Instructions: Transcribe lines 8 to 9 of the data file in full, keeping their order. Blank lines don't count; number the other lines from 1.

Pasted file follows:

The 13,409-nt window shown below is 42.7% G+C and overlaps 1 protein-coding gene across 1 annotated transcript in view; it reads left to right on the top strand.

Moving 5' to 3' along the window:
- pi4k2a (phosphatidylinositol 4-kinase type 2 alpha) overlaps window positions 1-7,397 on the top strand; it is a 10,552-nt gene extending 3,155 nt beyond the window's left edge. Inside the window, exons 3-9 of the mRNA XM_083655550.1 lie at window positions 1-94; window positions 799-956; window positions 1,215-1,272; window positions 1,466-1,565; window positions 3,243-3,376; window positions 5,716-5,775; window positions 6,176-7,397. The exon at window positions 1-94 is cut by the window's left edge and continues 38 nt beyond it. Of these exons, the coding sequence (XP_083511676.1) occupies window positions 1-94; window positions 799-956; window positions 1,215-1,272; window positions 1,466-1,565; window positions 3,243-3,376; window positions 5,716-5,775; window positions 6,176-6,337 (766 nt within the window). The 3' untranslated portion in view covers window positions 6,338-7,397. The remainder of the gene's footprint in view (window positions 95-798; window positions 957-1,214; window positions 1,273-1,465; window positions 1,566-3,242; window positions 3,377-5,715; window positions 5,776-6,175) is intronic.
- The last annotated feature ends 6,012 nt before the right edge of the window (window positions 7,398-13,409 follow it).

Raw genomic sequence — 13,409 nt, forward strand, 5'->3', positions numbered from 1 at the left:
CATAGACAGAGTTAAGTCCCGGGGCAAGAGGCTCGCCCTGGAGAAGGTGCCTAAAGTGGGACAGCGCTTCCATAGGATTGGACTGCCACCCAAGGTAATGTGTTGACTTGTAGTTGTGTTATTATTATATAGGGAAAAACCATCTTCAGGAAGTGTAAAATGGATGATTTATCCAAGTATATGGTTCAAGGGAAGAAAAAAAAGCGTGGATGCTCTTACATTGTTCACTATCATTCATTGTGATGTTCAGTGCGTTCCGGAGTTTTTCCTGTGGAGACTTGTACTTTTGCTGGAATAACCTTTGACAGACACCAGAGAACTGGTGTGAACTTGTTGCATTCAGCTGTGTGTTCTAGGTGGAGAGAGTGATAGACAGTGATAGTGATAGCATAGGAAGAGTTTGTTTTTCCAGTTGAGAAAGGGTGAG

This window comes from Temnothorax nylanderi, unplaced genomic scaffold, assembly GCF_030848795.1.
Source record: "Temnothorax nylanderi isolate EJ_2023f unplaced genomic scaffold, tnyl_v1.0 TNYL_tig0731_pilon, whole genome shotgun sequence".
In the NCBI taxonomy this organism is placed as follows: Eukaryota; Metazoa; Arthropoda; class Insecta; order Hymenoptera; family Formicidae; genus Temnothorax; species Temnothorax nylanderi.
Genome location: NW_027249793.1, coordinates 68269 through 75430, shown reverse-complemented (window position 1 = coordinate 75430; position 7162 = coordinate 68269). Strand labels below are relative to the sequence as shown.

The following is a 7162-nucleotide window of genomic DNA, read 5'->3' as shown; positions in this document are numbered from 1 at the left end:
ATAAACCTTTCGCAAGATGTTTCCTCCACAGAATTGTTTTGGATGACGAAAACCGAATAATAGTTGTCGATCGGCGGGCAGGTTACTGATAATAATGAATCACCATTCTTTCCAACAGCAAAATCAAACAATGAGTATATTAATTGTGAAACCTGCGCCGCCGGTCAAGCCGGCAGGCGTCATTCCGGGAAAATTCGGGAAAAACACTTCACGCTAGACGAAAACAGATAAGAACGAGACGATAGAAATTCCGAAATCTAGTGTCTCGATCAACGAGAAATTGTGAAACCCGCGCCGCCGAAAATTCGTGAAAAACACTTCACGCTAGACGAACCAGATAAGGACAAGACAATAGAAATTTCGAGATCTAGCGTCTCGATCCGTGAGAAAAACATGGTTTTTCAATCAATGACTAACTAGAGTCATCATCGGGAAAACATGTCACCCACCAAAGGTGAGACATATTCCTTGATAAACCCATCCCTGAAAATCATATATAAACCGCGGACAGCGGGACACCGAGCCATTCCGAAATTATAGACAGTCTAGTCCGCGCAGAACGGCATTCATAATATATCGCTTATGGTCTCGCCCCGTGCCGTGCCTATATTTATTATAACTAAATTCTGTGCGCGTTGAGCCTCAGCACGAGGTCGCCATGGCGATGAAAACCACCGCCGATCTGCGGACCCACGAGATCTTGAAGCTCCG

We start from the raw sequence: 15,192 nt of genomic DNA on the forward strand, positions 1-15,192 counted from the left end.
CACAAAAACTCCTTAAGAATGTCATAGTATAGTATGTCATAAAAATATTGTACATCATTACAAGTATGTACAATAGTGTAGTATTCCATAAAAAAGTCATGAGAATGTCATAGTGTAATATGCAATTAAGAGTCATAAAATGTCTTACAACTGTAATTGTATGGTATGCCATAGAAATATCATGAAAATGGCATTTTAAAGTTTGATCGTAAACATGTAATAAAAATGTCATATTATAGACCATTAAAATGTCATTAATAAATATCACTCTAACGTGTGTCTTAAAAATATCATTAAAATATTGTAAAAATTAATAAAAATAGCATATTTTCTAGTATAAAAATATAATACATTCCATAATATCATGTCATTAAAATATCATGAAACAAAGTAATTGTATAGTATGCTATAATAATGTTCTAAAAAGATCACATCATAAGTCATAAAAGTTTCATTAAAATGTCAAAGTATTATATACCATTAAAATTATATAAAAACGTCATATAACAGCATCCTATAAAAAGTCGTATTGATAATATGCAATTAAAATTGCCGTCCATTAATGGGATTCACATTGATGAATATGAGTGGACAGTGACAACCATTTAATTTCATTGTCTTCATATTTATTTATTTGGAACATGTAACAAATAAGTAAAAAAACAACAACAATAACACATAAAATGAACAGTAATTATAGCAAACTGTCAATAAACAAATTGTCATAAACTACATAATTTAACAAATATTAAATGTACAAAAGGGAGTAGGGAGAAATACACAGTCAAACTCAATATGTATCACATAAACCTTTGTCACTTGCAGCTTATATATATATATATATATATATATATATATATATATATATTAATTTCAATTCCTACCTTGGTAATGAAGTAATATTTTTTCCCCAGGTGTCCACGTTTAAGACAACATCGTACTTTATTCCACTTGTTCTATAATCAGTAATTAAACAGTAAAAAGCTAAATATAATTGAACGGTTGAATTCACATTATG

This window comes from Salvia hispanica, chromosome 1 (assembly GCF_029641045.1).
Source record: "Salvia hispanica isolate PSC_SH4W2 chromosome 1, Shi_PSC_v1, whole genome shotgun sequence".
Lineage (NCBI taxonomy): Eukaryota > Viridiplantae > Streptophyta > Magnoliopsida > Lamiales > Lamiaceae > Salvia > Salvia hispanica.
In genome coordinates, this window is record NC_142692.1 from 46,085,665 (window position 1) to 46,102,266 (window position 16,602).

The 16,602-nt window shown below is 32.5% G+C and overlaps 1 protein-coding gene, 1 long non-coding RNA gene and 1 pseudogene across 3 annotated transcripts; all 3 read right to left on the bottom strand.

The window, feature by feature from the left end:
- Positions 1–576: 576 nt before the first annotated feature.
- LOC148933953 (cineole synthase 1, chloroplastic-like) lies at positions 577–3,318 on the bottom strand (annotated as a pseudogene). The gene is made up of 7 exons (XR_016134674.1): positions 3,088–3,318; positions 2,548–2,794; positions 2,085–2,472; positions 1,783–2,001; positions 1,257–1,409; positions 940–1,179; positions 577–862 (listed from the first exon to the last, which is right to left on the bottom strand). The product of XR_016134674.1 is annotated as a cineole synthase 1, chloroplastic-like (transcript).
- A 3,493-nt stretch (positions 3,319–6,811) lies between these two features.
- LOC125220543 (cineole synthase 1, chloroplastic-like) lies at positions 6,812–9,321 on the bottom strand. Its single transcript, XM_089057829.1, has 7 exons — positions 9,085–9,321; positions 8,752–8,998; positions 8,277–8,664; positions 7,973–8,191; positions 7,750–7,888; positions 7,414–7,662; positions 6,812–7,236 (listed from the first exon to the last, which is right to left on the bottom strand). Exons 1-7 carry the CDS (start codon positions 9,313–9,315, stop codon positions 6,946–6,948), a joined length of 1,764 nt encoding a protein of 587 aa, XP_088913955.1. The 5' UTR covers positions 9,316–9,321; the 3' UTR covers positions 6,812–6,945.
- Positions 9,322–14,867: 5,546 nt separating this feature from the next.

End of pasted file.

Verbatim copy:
Source record: "Temnothorax nylanderi isolate EJ_2023f unplaced genomic scaffold, tnyl_v1.0 TNYL_tig0731_pilon, whole genome shotgun sequence".
In the NCBI taxonomy this organism is placed as follows: Eukaryota; Metazoa; Arthropoda; class Insecta; order Hymenoptera; family Formicidae; genus Temnothorax; species Temnothorax nylanderi.